Martinez apologized to the female victim and her family. “That’s not how I was raised,” he said. “I know better than that.” Hall said probation was not an option for Martinez because of his criminal history.


Drug Court Judge Amanda F. Williams Quits over Judicial Misconduct Charges

Drug Court participants can breath a sigh of relief now that mean and cruel Judge Amanda F. Williams has quit over numerous allegations. This shows how Drug Courts abuse their power. She was the wicked witch of the Drug Courts.
She drove Lindsey Dills to attempt suicide in jail.

Judge Amanda F. Williams

Linddsey Dills was one of her Drug Court victims. An unbelievable story of abuse.


Very Tough Love article goes into great detail about the living hell she created for Lindsey Dills and other Drug Court participants.


Judge Amanda Williams quitting before hearing on judicial misconduct charges
January 10, 2012 – 7:51am

Amanda F. Williams is accused of judicial misconduct.

By Terry Dickson
BRUNSWICK – Chief Superior Court Judge Amanda F. Williams, who once sentenced a man to two weeks in jail for challenging a drug test, will leave office Jan. 2 just nine days before a deadline to answer numerous charges of judicial misconduct, including tyrannical behavior.

Williams, 64, advised Georgia Gov. Nathan Deal of her intent to resign after 21 years on the bench.

In return for the Judicial Qualifications Commission dropping charges against her, Williams agreed not seek another judicial office or senior judge status.

That prohibition is immediate and permanent, the consent order says.

By virtue of his seniority, Superior Court Judge E.M. Wilkes III will replace Williams as chief judge of the five-county Brunswick Judicial Circuit.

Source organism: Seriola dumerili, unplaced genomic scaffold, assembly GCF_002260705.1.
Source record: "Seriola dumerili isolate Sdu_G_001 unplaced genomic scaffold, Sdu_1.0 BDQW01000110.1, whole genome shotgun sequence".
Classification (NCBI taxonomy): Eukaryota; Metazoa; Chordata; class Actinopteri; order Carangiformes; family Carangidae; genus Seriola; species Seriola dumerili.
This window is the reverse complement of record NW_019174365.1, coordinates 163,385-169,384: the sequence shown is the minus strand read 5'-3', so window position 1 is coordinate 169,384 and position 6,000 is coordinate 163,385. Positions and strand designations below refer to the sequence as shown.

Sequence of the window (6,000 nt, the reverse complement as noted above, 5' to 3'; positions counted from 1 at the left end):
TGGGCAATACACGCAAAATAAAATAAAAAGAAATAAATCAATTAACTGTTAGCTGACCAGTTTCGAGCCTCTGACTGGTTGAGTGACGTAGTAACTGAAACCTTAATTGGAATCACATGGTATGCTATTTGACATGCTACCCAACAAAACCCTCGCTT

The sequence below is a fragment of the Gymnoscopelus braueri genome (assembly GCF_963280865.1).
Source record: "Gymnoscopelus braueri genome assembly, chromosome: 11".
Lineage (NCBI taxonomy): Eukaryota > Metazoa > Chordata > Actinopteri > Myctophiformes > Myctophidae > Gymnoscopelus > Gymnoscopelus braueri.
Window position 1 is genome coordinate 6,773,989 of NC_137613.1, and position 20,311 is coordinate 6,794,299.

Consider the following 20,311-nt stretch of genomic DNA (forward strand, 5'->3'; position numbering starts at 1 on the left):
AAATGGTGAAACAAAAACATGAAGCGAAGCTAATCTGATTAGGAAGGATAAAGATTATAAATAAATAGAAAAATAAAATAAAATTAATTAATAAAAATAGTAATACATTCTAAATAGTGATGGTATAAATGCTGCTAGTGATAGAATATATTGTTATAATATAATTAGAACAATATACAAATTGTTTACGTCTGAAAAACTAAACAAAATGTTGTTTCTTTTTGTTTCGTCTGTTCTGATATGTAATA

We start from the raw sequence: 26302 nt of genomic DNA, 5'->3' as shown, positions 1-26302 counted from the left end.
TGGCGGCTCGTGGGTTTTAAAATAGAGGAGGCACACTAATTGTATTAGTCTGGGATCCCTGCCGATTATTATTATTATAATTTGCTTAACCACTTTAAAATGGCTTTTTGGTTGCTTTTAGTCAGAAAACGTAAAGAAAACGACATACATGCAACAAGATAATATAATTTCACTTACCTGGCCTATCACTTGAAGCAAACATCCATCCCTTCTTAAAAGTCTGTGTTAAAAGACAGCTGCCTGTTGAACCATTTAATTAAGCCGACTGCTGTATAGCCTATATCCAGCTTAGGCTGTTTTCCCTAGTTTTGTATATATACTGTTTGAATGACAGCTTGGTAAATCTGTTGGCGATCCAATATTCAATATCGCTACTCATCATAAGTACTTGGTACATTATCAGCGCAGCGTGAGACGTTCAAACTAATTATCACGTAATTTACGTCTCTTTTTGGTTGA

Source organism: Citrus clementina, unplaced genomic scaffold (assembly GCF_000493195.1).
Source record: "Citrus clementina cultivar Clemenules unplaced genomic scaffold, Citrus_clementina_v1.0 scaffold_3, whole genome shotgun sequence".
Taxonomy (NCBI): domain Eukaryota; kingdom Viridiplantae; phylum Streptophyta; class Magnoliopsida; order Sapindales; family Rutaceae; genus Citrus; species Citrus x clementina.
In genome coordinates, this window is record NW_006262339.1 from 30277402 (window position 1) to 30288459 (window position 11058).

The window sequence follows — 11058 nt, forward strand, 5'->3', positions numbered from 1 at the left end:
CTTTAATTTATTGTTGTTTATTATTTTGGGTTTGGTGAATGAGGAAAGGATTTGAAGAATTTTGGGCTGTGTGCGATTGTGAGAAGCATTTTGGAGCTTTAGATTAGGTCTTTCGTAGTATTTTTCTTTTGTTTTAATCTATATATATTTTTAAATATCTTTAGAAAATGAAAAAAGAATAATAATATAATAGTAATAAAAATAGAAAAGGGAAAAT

The charges against Williams included that she lied to investigators, a crime under Georgia law.

If Williams had not resigned, the commission would have conducted a hearing on all 14 counts and could have sought her removal from the bench.

Last week, the commission amended its Nov. 9 complaint in which it accused her of tyrannical behavior, especially in running her drug court, the state’s largest.

Williams had imposed indefinite jail terms on drug court defendants, deprived some of contact with their lawyers and jailed one man 14 days for questioning a positive drug test, which the commission said he had the absolute right to do without fear of reprisal.

The commission also accused her of giving favorable treatment to the family members of friends and those of high social standing by admitting them into drug court although they did not qualify.


The commission complaint also accused Williams of nepotism for allowing family members to practice before her. In one case, Williams warned parties they would be subject to contempt should they fail to pay a $1,000 fee to her daughter, Frances Dyal, within 30 days. Dyal was acting as a court-appointed guardian in the case and in others that were before Williams.

Other charges include:

– Ordering that drug court defendant Lindsey Dills be held in solitary confinement with no mail, phones calls and no visitors except her drug counselor. While Dills was in jail, she attempted suicide.